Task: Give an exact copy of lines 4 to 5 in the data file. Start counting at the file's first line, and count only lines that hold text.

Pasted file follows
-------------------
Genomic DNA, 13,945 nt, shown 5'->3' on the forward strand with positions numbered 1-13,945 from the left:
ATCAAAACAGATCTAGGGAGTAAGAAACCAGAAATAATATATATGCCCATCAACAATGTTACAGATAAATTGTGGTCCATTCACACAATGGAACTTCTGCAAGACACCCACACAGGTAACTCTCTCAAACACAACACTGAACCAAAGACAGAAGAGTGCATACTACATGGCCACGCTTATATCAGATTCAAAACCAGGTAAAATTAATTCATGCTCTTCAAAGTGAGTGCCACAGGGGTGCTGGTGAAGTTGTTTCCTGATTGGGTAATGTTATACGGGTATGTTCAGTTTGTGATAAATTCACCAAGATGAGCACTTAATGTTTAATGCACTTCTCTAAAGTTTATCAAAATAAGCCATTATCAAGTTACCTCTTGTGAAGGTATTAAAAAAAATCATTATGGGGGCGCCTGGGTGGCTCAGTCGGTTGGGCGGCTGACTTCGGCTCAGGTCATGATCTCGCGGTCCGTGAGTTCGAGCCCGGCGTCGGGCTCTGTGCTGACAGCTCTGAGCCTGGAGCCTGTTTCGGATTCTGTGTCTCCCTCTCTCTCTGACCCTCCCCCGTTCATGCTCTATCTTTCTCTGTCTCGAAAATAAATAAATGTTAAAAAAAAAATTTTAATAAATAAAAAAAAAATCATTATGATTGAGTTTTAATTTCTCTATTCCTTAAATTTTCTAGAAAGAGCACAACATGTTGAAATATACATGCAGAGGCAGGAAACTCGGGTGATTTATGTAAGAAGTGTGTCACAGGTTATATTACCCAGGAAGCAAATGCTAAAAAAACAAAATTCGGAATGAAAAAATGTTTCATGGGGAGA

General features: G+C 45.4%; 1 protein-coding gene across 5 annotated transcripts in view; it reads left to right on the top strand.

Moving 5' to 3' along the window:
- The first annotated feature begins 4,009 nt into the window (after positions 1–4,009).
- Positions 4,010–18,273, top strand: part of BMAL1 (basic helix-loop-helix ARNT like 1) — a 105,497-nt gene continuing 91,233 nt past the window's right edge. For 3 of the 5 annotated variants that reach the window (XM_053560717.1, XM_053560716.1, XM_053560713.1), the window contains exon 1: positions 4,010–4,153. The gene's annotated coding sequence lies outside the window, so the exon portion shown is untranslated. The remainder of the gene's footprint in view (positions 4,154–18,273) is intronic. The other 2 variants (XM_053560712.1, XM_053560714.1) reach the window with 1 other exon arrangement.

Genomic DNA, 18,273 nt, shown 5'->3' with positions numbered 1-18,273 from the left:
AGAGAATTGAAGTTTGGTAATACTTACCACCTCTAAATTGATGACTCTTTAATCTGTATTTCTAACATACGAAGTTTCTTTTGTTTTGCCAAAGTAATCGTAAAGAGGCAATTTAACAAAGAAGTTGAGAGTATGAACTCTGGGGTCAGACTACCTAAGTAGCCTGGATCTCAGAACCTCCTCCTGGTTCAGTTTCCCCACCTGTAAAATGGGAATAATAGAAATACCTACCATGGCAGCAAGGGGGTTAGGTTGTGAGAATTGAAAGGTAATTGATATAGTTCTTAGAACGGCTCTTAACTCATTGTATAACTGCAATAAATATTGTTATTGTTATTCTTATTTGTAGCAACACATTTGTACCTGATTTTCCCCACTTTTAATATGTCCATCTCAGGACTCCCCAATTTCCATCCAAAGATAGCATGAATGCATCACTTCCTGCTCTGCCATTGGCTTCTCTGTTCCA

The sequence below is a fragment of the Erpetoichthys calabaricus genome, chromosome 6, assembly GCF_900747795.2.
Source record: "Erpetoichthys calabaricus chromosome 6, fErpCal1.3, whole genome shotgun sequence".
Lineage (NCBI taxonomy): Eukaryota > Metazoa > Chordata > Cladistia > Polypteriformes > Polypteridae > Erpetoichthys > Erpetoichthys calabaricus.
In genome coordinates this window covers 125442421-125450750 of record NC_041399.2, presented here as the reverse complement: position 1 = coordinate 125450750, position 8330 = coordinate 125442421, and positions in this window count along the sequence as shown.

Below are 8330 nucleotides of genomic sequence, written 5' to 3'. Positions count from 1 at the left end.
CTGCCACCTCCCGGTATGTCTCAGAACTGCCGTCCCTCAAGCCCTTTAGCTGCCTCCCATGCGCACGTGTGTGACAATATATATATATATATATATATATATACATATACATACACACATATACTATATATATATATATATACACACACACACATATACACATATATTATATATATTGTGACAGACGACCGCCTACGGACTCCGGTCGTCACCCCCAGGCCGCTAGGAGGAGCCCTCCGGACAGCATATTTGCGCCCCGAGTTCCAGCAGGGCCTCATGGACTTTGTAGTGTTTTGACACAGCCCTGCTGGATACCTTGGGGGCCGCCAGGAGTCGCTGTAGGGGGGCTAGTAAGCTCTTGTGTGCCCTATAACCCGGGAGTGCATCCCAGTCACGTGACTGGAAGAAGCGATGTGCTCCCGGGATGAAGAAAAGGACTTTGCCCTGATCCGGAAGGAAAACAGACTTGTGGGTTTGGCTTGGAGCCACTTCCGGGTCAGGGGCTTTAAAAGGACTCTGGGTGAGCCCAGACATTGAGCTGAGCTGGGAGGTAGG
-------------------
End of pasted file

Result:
Moving 5' to 3' along the window:
- The first annotated feature begins 4,009 nt into the window (after positions 1–4,009).